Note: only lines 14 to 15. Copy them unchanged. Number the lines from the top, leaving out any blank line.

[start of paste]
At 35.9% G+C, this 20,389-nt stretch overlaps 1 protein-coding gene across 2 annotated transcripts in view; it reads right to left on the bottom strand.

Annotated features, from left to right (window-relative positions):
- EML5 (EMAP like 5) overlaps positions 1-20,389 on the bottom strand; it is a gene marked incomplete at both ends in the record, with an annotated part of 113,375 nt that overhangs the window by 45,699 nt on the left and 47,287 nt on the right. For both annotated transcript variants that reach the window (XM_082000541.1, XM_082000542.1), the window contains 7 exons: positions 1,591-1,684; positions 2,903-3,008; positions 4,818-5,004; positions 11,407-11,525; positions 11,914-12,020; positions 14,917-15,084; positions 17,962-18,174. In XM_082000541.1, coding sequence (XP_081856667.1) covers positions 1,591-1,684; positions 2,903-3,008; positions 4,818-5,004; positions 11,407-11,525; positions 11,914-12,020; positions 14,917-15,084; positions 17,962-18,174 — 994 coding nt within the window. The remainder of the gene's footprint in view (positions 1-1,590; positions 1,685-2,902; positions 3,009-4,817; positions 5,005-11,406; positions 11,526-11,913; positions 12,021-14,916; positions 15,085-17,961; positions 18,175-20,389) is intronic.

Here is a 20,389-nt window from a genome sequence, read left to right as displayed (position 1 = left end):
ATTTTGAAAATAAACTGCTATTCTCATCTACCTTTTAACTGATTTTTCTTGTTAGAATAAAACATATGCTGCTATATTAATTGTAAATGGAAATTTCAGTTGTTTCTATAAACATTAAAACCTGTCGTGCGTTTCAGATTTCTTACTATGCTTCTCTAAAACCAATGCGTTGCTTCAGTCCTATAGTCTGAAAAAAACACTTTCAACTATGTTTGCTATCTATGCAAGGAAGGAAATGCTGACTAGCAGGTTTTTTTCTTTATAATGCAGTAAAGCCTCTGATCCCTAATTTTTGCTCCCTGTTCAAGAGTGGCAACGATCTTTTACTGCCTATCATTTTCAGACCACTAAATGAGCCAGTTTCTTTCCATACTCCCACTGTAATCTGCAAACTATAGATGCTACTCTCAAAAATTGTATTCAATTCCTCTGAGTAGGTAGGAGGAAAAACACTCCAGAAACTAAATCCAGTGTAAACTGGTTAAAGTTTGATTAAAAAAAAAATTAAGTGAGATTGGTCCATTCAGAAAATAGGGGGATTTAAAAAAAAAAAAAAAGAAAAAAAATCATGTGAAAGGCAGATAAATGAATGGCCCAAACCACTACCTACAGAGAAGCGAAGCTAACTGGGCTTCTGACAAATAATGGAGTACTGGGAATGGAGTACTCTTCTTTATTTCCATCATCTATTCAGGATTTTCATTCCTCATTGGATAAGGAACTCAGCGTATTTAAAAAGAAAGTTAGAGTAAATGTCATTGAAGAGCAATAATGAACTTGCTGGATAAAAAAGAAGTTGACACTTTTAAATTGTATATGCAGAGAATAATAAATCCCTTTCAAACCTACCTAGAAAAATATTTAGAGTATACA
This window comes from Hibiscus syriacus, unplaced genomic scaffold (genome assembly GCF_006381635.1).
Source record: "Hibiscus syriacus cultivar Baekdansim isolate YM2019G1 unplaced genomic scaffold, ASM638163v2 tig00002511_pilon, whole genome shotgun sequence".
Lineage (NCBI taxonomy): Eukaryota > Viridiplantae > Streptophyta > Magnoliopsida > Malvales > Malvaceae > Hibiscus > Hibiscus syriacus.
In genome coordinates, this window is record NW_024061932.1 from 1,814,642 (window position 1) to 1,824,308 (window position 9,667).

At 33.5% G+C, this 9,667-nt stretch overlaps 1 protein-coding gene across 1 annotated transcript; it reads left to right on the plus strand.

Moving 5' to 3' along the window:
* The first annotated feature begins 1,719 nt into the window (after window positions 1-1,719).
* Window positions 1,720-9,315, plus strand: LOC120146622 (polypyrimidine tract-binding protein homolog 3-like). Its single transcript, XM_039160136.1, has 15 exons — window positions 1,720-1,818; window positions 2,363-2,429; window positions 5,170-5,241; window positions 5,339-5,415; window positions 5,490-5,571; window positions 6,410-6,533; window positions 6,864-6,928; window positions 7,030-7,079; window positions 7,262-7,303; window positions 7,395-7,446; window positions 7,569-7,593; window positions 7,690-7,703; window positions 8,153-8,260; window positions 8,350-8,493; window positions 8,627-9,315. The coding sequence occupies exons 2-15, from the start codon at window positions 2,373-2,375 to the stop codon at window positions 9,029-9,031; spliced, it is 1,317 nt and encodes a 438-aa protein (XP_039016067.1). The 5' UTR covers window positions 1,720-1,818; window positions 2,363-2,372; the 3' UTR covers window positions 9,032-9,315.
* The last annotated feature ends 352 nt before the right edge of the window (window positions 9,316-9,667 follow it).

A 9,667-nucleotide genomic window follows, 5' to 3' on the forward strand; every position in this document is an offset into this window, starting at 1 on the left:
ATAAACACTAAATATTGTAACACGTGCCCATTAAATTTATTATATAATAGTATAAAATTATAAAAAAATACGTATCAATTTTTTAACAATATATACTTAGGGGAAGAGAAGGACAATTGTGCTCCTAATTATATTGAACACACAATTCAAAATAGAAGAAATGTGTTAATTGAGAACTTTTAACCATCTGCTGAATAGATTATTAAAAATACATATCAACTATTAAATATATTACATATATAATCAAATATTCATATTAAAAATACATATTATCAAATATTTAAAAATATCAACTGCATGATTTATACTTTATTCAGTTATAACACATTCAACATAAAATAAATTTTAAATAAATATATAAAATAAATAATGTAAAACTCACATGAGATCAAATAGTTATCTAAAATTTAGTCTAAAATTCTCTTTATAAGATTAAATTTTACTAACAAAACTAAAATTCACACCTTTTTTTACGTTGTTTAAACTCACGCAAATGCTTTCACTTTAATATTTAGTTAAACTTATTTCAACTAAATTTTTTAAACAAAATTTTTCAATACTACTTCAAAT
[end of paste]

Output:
* The last annotated feature ends 352 nt before the right edge of the window (window positions 9,316-9,667 follow it).

A 9,667-nucleotide genomic window follows, 5' to 3' on the forward strand; every position in this document is an offset into this window, starting at 1 on the left: